Step 2: Print these individually on small cards. Make one set of cards for every 4 – 5 people in the group. (I had a group of 13, so made three sets of cards)
Step 3: Introduce the difference between Values (beliefs) and other statements that describe how you will do something (no need to get bogged down in definitions)
Step 4: Give each group a set of cards and ask them to separate the words/statements that are Values from the other cards. Side coach that if they’re unsure, keep it in the Values stack. When done, collect the discards from each group and set aside (can use these later for strategy, mission statements etc)
Step 5: Each group passes their remaining cards to the next group. Their task is to halve the number of cards. In this case, each group started with 30 cards. The number remaining ranged from 24 to 17. Round up, then halve.
Step 6: Collect the discards and set aside. Pass the remaining cards to the next group, and ask them to now halve the remainder.
Step 7: Post the remaining cards on the wall and look for similarities. (At this point I had no idea what would emerge. There was the potential for each group to have 6 or 7 different values. As it turned out, there was remarkable consistency, I think because the group was from a cohesive organisation. This may not work with a group from different organisations. Then again it might.)
Step 8: Do a Full Circle process on the chosen values to identify the behaviours you would see in relation to each value.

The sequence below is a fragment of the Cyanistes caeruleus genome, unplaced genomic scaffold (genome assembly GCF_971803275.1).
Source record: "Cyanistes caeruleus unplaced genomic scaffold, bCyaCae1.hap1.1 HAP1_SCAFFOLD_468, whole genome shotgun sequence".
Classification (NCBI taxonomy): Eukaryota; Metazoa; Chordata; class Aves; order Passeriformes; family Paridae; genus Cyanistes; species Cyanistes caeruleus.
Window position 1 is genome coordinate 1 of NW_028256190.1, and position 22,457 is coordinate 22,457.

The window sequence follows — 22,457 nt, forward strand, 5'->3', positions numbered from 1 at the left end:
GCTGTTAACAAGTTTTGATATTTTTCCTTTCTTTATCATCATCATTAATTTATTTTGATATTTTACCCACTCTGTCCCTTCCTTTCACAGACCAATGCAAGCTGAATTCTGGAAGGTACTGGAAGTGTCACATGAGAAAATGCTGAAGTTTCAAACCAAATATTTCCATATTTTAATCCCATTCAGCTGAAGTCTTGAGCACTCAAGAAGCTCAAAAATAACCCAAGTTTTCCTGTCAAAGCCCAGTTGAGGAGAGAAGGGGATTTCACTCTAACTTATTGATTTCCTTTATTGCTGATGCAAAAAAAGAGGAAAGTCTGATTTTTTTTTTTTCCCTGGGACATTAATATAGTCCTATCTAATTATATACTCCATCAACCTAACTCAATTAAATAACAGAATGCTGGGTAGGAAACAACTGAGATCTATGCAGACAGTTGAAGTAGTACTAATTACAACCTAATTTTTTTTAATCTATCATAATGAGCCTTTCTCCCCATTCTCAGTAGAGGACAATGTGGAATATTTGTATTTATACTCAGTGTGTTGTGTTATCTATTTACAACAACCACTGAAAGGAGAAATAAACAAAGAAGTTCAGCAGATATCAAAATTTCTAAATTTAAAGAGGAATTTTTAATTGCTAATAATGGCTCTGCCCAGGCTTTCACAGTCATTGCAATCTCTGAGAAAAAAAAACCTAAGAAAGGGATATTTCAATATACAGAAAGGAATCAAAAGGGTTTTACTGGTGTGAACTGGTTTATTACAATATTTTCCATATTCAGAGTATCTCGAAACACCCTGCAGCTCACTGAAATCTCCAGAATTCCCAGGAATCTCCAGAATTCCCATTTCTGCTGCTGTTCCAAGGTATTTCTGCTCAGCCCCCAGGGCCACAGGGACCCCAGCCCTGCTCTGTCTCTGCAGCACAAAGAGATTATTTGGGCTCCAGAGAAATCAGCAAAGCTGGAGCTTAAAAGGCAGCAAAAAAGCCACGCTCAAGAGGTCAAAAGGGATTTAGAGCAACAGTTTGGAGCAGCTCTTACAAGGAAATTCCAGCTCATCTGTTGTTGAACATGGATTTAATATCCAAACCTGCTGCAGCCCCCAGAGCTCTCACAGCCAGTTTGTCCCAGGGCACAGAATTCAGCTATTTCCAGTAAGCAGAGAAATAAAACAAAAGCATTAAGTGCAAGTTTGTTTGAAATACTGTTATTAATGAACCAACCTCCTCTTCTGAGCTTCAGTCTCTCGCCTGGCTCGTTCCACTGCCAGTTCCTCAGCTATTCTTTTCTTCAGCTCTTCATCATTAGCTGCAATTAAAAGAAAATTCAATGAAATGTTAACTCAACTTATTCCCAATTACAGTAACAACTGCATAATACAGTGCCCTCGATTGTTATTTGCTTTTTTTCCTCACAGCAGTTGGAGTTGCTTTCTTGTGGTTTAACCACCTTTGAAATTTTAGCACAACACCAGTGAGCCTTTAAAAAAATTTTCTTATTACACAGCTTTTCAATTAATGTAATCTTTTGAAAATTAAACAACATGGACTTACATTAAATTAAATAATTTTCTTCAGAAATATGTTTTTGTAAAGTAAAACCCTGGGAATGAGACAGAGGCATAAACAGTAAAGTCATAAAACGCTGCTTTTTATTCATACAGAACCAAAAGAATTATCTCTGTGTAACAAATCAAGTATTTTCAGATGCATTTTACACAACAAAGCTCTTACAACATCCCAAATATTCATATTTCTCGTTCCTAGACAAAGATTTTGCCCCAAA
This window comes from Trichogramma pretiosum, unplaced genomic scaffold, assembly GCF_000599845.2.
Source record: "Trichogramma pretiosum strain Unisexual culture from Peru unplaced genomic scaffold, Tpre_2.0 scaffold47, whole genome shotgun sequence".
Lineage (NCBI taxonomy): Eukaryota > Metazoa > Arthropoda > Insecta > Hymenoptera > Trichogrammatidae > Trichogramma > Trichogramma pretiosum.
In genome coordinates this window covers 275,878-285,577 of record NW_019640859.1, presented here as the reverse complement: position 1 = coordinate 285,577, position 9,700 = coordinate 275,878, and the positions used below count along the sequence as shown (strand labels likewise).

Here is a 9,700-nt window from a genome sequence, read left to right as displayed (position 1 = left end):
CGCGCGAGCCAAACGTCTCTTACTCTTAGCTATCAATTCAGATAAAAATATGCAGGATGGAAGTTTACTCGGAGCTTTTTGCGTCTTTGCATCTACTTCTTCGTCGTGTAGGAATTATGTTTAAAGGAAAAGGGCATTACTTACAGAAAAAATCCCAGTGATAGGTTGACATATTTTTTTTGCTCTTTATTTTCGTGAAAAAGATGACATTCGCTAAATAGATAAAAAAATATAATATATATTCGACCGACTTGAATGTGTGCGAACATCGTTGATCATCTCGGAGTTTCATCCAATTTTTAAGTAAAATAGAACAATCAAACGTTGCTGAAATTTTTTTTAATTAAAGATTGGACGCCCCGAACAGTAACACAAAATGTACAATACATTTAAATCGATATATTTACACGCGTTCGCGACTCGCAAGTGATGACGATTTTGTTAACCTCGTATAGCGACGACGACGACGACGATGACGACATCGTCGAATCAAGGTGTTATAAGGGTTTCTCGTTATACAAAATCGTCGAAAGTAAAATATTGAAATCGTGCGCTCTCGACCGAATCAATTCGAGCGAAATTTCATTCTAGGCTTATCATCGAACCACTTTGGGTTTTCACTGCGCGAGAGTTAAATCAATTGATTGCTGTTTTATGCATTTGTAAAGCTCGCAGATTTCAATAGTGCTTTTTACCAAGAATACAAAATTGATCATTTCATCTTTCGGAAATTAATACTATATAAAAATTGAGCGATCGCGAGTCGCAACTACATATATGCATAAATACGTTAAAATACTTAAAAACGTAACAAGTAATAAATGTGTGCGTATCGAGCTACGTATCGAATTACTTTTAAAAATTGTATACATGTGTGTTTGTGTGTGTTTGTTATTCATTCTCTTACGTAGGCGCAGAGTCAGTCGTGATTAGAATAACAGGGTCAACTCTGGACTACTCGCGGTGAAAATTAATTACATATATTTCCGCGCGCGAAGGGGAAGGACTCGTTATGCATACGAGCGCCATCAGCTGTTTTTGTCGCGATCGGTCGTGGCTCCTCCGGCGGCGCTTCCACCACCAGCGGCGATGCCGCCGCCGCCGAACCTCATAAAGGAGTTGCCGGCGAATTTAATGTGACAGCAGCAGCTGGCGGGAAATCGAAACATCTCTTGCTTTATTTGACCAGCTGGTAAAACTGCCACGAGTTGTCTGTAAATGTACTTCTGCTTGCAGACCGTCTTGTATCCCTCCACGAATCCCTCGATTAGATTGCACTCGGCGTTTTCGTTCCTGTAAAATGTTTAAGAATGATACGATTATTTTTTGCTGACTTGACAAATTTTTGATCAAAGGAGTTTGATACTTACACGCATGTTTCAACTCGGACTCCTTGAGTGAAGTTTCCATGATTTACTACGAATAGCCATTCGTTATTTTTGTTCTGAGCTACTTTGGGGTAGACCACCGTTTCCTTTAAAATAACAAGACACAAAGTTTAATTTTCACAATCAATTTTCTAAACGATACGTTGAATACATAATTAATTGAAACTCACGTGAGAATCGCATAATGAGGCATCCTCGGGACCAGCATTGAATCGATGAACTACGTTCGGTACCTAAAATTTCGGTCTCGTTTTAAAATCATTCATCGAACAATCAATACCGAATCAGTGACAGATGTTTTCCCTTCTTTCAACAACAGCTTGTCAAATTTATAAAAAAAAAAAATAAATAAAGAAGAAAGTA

This activity reinforced two things for me: first, the importance of making space and providing a process for people to have conversations about the topic; and two, how you can avoid the deadly plenary processes in favour of small group, connected processes that enable all to have input, focus on the pieces as well as be aware of the whole.Facilitation | Comment (0)
When John Hagel started speaking about the dark side of technology as mounting performance pressure, the inevitable comparison with others and the pressure to keep up, I found myself nodding in agreement.
John Hagel, co-author of The Power of Pull and co-founder of the deliciously paradoxically-named Deloitte Center for the Edge, is back in Australia for a conference and a whirlwind series of talks in Sydney and Melbourne. John is the current darling of the social entrepreneur set. With good reason. He speaks to the dilemmas that free agents and changemakers face.
The central premise around The Power of Pull is a shift from a push-based model to a pull-based model. The dominant push-based model assumes you have a question, or a problem, that needs resolving, and that you can meet that demand for answers by allocating resources, tasks, timelines, milestones, key performance indicators (okay those last few is me editorialising). Businesses and organisations are modelled around push because it’s easier to organise within an organisation than across organisations.
The pull-based model draws out people and resources when and where you need them and is often based on not even knowing what questions to ask.
There’s something I can relate to!
Pull is also about our ability to attract others, and particularly, serendipity. John suggests we can shape serendipity and increase the quality and quantity of those encounters. That’s why I joined The Melbourne Hub and try and live by the mantra of Show Up. Let Go. Jump In. (The very reason I was at the event last night where John was speaking) Co-working for me is the epitome of accelerated serendipity.
John started talking about passion and I started to tune out. The word passion has become a victim of its own popularity. I think it’s over-used and a catch all remedy for all sorts of underlying darker stuff we don’t want to talk about. Just find your passion and all will be okay. Sure. Whatever. Meh.
And then he talked about the passion of the explorer and I perked up again. This sounds interesting, I thought, and I also had an inkling that he was talking about me (and the other 30 or so people in the room!) Johnnie and I often talk about exploring, adventure and serendipitous discovery in our Edges of Work projects.